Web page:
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Authoritative code, prepared by Joseph Karo, containing all the traditional rules of Jewish conduct, based on Talmudic sources and later opinions or decisions of the great rabbis. Originally, the Shulhan Arukh was intended for young students who were not yet prepared to weigh the complex decisions of the authorities. However, the work suited so well the need for a methodical and easily accessible arrangement of the various laws that it became the most popular handbook for both scholars and laypersons.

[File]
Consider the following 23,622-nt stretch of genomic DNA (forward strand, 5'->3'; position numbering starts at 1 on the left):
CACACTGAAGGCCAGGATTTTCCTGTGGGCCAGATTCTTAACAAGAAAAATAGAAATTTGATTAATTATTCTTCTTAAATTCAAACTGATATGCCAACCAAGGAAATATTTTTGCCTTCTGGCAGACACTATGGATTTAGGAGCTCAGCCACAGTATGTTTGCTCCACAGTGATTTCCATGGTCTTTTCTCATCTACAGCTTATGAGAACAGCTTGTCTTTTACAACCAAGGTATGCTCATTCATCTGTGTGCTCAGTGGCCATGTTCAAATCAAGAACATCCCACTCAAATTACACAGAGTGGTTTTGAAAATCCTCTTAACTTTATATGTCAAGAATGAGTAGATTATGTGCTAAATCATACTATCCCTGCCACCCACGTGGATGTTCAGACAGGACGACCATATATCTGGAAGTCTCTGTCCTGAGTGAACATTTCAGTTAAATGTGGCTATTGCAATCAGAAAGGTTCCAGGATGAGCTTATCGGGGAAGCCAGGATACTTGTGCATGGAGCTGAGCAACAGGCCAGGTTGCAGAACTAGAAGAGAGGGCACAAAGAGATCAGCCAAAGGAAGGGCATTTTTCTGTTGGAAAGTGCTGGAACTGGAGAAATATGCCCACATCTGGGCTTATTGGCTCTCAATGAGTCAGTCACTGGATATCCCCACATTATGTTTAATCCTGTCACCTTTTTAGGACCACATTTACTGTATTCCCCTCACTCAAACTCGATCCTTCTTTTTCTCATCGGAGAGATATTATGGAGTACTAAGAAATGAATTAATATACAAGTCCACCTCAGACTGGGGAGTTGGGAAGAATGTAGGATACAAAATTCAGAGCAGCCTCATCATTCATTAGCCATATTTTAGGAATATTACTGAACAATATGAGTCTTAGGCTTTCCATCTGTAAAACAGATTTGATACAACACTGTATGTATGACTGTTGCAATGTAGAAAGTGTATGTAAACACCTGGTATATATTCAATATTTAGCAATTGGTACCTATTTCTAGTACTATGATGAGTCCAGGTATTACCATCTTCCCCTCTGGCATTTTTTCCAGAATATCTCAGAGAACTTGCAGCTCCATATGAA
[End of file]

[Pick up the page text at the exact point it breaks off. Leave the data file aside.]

The Shulhan Arukh is divided, like its predecessor, the Arbaah Turim, into four parts: one summarizing the laws pertaining to prayers, Sabbath, and holidays; a second, the dietary laws, laws of mourning and other ritual matters; a third, civil laws; and a fourth, the laws relating to marriage, divorce, and similar matters.

The Code of Joseph Karo was accepted immediately by Sephardic Jewry. Ashkenazic scholars, chief among them Moses Isserles, amended, revised, and added many customs and practices current among the Ashkenazic Jewry. With the additions of Isserles and other commentaries, the Shulhan Arukh has been the most vital and influential book in Jewish religious life.

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